Cutting-edge research shows that a basic finger-prick blood test may help detect and diagnose Alzheimer’s disease. The findings were recently presented at the Alzheimer’s Association International Conference 2023 in Amsterdam, Netherlands. Like simple finger-prick testing commonly used for diabetes, this new advancement may soon be the most accurate way to identify Alzheimer’s disease. It would be a medical game-changer should these new blood tests be able to accurately diagnose Alzheimer’s disease.
Alzheimer’s disease, as defined by the Alzheimer’s Association, is a type of brain disease caused by damage to nerve cells (neurons) in the brain. The brain’s neurons are essential to thinking, walking, talking, and all human activity. About 6.5 million people in the United States (age 65 and older) live with Alzheimer’s disease, according to Mayo Clinic statistics. Since this disease worsens over time, early detection is crucial.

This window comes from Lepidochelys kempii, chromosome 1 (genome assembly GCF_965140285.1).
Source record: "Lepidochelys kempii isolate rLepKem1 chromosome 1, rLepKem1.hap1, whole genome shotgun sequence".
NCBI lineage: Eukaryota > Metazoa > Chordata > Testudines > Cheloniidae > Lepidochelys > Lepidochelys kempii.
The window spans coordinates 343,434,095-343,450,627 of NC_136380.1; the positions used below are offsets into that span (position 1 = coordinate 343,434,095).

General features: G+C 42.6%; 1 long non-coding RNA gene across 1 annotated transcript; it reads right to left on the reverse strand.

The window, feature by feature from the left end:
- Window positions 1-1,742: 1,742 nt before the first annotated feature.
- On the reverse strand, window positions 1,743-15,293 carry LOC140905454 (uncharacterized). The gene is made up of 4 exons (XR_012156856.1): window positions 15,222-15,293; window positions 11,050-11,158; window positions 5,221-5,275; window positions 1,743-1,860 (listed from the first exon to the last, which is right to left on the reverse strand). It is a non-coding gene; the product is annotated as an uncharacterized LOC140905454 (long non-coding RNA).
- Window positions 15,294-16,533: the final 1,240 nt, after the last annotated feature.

These findings are timely and important with the recent U.S. Food and Drug Administration approvals of Alzheimer’s treatments targeting amyloid-beta where confirmation of amyloid buildup and biomarker monitoring are required to receive treatment,” said Maria C. Carrillo, Ph.D., Alzheimer’s Association chief science officer. “Blood tests — once verified and approved — would offer a quick, noninvasive, and cost-effective option.”
Before this new possibility of detection through a finger prick blood test, there’s been no single test to determine if a person is living with Alzheimer’s or another dementia. Presently, says the Alzheimer’s Association, medical experts rely on various diagnostic tools combined with medical history and other information.
These blood tests could be available for both at-home use and in office use at a medical facility.